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Faculty Spotlight on Haim Weizman

Haim Weizman

Our first faculty spotlight features Sixth College affiliated faculty member and chemistry professor Haim Weizman. Haim grew up in Israel in a coastal city near Tel Aviv and came to San Diego 7 years ago to do a postdoctorate.

  • What do you do in your spare time?
  • Who has spare time!? (He laughs.) Most of what I have, I spend with my family. I have three boys who are 5, 11 and 15 years old, so that's the main thing. Besides that I mainly read. I like novels either in Hebrew or English. My favorite author is John Irving. I like his style of writing. He is able to come up with many details of scenarios that can be realistic and imaginary at the same time. He has a very unique style, and I enjoy it. The first one I read was "The World According to Garp," and that really caught me when I was 16 or 17, and since then I've read it a couple of times again because in different phases of your life you look at things differently. Like when you're young and the author talks about kids, you don't really know - but once you have kids, you can look at it in a different way. I also like to go hiking and traveling and build stuff.

  • What is something you can do or have done that would surprise your students to know?
  • I think that I'm pretty boring in this respect. Most of the time I really enjoy doing research in the lab. I'm probably a pretty boring person because I enjoy what I'm doing at work, so I probably have less need to have a hobby. Some people are just bored at work and then they need something else, I guess, to feel happy. But if you're happy with what you're doing, there's less of a need to - for example - travel to an exotic place. Every day is exciting here.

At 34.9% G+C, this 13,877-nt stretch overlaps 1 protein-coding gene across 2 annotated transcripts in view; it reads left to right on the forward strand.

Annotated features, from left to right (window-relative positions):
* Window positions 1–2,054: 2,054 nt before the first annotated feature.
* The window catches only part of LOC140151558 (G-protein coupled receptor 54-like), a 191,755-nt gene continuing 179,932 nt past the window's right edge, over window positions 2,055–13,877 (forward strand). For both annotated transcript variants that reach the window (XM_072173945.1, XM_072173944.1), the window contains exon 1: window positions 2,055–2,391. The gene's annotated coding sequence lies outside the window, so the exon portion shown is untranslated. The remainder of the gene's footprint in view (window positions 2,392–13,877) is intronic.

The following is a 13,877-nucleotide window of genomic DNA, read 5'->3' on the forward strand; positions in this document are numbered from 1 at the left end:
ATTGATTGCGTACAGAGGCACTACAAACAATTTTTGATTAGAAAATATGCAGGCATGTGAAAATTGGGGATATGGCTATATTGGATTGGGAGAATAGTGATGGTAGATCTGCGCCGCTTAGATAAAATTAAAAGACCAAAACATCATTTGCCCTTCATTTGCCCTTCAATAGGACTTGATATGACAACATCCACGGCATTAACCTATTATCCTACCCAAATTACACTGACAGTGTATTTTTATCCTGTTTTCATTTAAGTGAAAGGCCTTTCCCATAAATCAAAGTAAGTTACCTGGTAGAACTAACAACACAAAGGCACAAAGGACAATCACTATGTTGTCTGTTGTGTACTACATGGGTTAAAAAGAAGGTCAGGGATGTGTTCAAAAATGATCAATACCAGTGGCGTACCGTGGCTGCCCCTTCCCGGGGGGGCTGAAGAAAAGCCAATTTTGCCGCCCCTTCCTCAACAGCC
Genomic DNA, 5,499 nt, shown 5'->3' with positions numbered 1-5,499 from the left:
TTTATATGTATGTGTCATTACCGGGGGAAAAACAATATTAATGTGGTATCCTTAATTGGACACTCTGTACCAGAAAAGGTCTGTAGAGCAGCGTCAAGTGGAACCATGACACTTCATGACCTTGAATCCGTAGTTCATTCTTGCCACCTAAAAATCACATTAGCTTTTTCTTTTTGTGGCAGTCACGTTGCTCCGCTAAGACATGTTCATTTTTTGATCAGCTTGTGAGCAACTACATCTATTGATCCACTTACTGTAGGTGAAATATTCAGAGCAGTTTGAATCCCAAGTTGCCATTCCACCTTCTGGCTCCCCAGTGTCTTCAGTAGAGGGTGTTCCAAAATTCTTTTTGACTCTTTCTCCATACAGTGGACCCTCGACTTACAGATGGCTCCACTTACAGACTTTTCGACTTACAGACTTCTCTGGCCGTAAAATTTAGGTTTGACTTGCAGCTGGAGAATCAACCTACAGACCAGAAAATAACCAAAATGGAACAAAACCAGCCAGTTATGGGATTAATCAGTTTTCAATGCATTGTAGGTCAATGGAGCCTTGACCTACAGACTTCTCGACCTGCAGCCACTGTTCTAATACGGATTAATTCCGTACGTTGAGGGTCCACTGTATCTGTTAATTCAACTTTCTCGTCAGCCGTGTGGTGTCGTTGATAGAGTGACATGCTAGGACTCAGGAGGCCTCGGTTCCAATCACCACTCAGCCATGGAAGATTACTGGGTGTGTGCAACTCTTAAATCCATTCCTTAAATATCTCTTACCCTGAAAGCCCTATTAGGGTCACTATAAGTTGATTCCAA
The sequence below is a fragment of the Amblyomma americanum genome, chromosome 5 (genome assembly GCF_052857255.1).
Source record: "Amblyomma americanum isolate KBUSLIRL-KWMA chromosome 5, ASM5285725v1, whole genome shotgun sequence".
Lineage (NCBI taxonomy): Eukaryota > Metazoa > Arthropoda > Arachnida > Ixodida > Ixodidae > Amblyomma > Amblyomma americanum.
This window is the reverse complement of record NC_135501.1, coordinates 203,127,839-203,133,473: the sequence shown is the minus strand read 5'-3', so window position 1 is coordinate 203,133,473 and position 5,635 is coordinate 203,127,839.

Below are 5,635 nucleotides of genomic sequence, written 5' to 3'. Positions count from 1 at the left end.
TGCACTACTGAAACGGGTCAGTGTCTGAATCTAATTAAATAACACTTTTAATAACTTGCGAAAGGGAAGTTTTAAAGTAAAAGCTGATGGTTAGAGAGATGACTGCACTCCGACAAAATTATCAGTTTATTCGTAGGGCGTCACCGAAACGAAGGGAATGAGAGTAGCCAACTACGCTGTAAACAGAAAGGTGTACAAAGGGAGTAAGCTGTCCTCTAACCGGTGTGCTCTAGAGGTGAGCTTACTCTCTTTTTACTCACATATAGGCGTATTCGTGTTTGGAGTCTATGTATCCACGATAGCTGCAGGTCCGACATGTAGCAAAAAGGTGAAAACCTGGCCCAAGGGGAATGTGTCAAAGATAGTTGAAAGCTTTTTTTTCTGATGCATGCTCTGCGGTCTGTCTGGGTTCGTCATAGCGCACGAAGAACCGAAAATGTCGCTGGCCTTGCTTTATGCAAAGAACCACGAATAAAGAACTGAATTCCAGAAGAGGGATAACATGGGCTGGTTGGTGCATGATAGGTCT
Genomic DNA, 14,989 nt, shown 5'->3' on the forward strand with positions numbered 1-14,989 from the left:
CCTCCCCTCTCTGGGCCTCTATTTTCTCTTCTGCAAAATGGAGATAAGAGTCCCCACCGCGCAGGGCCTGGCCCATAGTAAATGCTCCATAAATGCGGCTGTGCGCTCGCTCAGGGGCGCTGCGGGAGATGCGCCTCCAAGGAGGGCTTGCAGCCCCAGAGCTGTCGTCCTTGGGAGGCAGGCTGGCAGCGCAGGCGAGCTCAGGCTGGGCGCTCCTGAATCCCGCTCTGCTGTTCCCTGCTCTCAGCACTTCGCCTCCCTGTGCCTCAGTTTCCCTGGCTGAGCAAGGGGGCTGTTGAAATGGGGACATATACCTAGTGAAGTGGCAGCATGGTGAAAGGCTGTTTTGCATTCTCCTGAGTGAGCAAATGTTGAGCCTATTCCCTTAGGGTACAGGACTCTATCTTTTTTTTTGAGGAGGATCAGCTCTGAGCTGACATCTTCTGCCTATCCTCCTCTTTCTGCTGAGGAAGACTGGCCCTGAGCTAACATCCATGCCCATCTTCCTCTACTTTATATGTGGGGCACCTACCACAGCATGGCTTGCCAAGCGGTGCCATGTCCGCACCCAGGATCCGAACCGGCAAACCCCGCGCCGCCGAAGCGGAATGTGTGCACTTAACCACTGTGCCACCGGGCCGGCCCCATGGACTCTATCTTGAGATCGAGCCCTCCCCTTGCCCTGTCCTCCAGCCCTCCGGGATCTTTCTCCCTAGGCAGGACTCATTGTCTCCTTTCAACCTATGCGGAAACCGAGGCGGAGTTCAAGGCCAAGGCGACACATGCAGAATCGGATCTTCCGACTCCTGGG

• What are your research interests?
  • I have two research interests. Part is related to me being an organic chemist. In the area of bio organics, we're trying to learn more about the interactions of organic molecules with biological systems. The main thing is to synthesize molecules, and so the process is looking at the problem. You imagine something, you design a molecule, and then you struggle with making it up, so it takes a lot of imagination. It's like building with Legos or being a carpenter. So this is one interest, and the other is research about chemical education. There are two parts to this: One is to design new labs and curriculum that will be exciting for students and bring them up to date. Organic chemistry is progressing so fast, and students need to learn a lot. We want students to think broader. What happens a lot is students take a class, erase everything, and take another class. What I'm trying to do is blend it all together, so we're developing new labs and seminars to do this. The other part is to just understand what problems students are having, how we can enhance the understanding of chemistry, and how we can make it fun.
  • How did you choose your particular field? Did you ever want to do anything else?
  • I chose organic chemistry because I enjoy the creativity of building things. I always knew I wanted to do science because it's just fun. But I chose organic chemistry because I was starting to enjoy the fact that I can build something. It's very artistic in this respect.
  • How did you become affiliated with Sixth College?